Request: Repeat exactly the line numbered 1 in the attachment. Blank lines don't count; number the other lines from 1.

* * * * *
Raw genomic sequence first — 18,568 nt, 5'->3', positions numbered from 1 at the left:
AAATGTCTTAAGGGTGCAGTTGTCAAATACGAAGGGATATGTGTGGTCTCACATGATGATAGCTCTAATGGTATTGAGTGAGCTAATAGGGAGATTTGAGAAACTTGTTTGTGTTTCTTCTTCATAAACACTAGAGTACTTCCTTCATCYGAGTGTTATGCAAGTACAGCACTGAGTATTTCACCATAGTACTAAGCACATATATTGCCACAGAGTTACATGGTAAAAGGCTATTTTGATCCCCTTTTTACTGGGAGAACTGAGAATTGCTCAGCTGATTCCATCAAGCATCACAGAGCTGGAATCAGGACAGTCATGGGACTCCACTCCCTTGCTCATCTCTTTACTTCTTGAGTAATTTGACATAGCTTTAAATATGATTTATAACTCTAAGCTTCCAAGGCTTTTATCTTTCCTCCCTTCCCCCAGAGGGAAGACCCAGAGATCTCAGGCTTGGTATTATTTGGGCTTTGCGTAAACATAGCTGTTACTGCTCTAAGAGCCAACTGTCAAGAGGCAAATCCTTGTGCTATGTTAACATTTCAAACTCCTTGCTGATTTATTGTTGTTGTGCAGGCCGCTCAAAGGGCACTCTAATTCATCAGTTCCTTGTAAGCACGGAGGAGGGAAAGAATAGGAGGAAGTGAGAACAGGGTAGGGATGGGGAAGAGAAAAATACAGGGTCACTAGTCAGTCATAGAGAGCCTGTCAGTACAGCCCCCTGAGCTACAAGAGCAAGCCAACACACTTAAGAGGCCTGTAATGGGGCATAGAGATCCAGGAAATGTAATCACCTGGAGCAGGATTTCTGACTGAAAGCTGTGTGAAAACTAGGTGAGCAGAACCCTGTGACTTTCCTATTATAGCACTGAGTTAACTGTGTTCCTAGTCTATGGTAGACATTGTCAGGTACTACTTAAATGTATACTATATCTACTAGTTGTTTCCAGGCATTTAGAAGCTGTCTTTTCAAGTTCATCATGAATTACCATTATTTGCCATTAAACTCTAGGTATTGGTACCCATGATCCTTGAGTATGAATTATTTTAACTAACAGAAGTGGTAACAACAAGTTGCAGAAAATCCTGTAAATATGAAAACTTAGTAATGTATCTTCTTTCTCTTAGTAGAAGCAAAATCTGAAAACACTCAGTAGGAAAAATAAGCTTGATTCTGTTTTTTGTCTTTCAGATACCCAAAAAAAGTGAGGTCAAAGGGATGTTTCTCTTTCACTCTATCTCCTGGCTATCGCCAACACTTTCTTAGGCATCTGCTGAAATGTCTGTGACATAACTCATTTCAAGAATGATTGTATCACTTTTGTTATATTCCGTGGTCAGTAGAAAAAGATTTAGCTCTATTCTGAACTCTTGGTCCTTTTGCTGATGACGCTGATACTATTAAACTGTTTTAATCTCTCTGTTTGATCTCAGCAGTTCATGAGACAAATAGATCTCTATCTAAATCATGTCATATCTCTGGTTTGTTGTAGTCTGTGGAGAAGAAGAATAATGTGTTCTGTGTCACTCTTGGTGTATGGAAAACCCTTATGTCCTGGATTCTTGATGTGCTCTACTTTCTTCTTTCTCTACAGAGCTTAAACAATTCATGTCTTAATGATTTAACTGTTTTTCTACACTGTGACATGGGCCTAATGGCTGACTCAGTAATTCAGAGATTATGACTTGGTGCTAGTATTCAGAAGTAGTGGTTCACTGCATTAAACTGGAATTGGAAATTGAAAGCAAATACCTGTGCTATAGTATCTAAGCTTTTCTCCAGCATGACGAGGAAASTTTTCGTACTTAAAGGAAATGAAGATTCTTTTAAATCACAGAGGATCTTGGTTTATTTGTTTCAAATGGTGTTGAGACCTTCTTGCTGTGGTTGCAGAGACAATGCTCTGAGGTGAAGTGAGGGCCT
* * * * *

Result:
Raw genomic sequence first — 18,568 nt, 5'->3', positions numbered from 1 at the left: